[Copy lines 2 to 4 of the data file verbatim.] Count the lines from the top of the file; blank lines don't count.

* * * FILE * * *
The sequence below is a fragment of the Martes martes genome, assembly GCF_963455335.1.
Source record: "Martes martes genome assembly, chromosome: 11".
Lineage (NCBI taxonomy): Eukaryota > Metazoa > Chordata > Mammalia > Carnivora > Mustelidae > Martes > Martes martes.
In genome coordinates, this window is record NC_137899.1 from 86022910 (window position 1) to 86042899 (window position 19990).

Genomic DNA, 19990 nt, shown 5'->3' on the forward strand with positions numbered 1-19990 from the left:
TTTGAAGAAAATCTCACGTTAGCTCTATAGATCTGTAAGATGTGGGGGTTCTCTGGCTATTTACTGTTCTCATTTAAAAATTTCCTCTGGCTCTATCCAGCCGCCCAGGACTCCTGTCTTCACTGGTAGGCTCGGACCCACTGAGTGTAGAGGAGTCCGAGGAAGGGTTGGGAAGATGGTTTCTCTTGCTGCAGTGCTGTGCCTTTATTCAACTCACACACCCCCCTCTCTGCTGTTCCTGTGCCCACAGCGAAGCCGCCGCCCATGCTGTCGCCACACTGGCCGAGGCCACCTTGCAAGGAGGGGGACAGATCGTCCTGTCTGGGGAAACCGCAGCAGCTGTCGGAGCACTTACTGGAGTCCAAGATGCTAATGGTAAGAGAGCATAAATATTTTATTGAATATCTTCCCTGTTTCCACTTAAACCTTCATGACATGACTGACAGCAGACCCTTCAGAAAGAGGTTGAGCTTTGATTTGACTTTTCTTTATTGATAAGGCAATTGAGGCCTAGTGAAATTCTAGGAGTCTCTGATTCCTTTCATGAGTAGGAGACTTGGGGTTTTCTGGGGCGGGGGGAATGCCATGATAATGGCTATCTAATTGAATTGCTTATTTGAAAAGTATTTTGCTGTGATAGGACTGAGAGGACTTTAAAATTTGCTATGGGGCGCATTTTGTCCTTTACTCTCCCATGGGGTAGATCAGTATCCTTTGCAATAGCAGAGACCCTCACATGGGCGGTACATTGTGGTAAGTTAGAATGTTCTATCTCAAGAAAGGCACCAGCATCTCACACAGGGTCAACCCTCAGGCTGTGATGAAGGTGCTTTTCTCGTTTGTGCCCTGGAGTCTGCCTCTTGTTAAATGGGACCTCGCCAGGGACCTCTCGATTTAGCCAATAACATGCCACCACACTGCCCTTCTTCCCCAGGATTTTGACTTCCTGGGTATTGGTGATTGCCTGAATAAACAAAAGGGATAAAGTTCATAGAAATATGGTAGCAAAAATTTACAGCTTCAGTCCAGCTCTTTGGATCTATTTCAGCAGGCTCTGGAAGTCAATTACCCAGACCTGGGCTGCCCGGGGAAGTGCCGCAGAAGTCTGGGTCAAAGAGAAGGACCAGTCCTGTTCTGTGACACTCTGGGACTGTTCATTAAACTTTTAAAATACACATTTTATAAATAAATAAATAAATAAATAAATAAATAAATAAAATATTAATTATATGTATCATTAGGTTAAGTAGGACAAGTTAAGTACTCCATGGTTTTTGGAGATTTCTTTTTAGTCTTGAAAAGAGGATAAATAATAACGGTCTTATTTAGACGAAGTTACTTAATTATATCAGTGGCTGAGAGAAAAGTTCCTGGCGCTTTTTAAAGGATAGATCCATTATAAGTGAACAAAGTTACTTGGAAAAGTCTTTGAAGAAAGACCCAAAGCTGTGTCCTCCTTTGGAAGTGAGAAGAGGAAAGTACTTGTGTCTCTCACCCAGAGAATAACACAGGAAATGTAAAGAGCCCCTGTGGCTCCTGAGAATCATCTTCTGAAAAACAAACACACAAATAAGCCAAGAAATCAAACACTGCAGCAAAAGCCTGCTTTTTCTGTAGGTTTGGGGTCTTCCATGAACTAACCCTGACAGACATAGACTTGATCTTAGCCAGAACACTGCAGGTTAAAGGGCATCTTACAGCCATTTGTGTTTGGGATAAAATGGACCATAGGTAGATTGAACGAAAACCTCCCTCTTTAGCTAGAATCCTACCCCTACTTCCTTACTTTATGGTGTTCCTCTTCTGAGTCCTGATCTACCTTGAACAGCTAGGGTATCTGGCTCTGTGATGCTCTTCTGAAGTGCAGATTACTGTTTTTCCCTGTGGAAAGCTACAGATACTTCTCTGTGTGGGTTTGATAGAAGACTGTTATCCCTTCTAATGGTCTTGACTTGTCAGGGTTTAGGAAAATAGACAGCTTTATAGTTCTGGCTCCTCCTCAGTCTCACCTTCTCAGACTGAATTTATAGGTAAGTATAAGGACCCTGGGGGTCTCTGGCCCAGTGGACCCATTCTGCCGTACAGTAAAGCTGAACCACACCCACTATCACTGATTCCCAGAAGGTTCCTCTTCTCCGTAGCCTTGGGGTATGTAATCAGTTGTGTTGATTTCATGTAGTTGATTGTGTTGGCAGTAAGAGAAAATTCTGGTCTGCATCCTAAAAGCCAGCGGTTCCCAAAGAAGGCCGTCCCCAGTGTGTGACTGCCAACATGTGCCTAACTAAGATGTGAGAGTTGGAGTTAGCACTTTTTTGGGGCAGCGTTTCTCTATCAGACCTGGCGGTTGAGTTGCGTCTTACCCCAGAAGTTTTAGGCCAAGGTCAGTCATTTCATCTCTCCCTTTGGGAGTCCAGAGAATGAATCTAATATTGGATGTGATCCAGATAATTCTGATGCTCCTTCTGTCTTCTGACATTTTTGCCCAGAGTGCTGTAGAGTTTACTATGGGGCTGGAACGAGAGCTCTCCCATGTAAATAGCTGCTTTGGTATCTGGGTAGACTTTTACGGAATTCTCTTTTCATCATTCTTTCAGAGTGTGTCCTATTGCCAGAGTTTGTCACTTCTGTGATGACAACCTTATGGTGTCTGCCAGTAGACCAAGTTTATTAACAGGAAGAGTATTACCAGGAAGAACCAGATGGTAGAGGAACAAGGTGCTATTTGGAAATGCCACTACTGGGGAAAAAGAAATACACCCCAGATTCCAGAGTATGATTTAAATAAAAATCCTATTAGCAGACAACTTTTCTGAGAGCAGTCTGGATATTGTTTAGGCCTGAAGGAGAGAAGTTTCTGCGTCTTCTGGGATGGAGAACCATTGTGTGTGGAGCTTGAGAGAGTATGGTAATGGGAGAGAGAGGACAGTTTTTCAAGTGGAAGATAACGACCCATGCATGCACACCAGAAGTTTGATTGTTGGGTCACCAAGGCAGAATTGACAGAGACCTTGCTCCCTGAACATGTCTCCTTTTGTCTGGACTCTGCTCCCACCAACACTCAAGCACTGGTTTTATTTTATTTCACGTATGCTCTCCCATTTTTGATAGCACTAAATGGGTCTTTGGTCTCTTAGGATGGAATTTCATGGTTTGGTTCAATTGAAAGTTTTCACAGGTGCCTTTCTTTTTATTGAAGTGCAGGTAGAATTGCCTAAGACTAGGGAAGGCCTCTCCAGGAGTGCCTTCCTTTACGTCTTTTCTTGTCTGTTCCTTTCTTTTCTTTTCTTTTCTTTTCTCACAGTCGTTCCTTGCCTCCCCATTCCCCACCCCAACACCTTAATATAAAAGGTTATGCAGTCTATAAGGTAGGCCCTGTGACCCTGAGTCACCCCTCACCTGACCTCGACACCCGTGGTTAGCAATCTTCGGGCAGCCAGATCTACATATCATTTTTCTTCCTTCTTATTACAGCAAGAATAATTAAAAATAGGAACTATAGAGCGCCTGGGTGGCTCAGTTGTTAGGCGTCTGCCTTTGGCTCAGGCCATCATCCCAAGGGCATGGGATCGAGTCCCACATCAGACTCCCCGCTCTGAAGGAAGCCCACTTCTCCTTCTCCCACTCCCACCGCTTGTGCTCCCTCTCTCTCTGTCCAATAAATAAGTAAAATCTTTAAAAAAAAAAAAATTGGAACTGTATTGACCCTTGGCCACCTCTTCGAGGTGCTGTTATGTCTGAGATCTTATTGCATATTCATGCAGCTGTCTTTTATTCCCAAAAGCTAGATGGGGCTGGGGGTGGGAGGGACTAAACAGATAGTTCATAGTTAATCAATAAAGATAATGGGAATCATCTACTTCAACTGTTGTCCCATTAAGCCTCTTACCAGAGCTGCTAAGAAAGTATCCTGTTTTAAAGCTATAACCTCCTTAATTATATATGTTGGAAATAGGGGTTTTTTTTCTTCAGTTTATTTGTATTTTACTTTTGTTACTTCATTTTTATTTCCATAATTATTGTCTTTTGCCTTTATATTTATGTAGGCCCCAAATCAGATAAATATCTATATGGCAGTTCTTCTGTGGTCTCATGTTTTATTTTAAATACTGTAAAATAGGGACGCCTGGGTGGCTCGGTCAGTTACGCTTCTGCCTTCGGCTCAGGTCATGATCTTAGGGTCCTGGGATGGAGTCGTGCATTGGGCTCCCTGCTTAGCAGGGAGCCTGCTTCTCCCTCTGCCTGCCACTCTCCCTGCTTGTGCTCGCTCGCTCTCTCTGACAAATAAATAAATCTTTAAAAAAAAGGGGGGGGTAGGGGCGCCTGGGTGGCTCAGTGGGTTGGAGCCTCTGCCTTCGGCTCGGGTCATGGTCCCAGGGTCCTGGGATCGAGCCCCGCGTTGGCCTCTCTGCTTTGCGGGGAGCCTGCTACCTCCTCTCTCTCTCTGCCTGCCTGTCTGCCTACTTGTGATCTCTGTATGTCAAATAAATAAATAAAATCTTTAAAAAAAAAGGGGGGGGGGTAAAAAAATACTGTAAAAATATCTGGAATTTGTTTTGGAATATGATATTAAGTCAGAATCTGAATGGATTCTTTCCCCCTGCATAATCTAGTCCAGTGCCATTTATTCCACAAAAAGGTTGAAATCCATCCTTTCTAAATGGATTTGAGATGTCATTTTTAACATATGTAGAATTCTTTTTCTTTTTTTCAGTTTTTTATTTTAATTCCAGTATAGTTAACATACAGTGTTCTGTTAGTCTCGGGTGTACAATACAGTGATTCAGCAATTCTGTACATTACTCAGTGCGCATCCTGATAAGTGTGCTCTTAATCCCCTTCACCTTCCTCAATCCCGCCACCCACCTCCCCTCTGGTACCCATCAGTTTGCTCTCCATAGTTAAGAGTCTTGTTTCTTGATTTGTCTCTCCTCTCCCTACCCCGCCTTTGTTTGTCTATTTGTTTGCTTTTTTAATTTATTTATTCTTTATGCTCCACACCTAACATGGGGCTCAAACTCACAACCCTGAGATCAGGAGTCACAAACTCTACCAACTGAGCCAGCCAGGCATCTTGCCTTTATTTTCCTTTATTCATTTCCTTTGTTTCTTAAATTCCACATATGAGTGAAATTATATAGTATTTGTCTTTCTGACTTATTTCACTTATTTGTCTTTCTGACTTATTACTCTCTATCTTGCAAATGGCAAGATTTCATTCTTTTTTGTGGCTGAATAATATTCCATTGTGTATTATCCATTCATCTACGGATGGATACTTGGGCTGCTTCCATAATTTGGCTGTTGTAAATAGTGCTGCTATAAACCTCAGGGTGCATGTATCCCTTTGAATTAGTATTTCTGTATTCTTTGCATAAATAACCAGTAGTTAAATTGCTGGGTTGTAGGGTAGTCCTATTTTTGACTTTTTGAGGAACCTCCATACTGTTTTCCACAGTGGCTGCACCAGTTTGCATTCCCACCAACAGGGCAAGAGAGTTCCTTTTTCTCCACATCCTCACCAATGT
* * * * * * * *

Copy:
Source record: "Martes martes genome assembly, chromosome: 11".
Lineage (NCBI taxonomy): Eukaryota > Metazoa > Chordata > Mammalia > Carnivora > Mustelidae > Martes > Martes martes.
In genome coordinates, this window is record NC_137899.1 from 86022910 (window position 1) to 86042899 (window position 19990).